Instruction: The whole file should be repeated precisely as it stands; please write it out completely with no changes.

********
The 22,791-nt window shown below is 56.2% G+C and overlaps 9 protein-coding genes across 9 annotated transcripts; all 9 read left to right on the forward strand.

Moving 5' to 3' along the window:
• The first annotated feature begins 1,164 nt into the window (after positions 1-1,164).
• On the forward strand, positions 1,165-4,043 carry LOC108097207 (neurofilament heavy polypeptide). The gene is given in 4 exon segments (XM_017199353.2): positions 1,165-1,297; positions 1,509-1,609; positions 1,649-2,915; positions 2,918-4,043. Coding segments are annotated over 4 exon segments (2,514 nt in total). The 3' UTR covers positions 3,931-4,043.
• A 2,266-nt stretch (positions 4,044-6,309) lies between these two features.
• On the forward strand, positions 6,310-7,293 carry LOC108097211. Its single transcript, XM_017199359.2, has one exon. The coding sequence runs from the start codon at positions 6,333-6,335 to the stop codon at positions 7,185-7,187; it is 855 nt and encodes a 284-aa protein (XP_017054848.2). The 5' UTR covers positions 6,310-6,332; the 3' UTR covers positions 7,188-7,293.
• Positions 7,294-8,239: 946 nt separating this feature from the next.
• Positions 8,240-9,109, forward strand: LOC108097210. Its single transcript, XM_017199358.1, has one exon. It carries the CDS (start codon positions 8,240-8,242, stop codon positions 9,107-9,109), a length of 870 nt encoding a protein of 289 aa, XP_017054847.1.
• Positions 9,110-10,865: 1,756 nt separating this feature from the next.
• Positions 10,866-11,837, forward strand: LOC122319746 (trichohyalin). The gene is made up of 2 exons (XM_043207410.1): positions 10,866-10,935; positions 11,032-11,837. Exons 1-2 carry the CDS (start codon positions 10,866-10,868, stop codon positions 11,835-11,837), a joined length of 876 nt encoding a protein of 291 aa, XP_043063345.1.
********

The 22,791-nt window shown below is 56.2% G+C and overlaps 9 protein-coding genes across 9 annotated transcripts; all 9 read left to right on the forward strand.

Moving 5' to 3' along the window:
• The first annotated feature begins 1,164 nt into the window (after positions 1-1,164).
• On the forward strand, positions 1,165-4,043 carry LOC108097207 (neurofilament heavy polypeptide). The gene is given in 4 exon segments (XM_017199353.2): positions 1,165-1,297; positions 1,509-1,609; positions 1,649-2,915; positions 2,918-4,043. Coding segments are annotated over 4 exon segments (2,514 nt in total). The 3' UTR covers positions 3,931-4,043.
• A 2,266-nt stretch (positions 4,044-6,309) lies between these two features.
• On the forward strand, positions 6,310-7,293 carry LOC108097211. Its single transcript, XM_017199359.2, has one exon. The coding sequence runs from the start codon at positions 6,333-6,335 to the stop codon at positions 7,185-7,187; it is 855 nt and encodes a 284-aa protein (XP_017054848.2). The 5' UTR covers positions 6,310-6,332; the 3' UTR covers positions 7,188-7,293.
• Positions 7,294-8,239: 946 nt separating this feature from the next.
• Positions 8,240-9,109, forward strand: LOC108097210. Its single transcript, XM_017199358.1, has one exon. It carries the CDS (start codon positions 8,240-8,242, stop codon positions 9,107-9,109), a length of 870 nt encoding a protein of 289 aa, XP_017054847.1.
• Positions 9,110-10,865: 1,756 nt separating this feature from the next.
• Positions 10,866-11,837, forward strand: LOC122319746 (trichohyalin). The gene is made up of 2 exons (XM_043207410.1): positions 10,866-10,935; positions 11,032-11,837. Exons 1-2 carry the CDS (start codon positions 10,866-10,868, stop codon positions 11,835-11,837), a joined length of 876 nt encoding a protein of 291 aa, XP_043063345.1.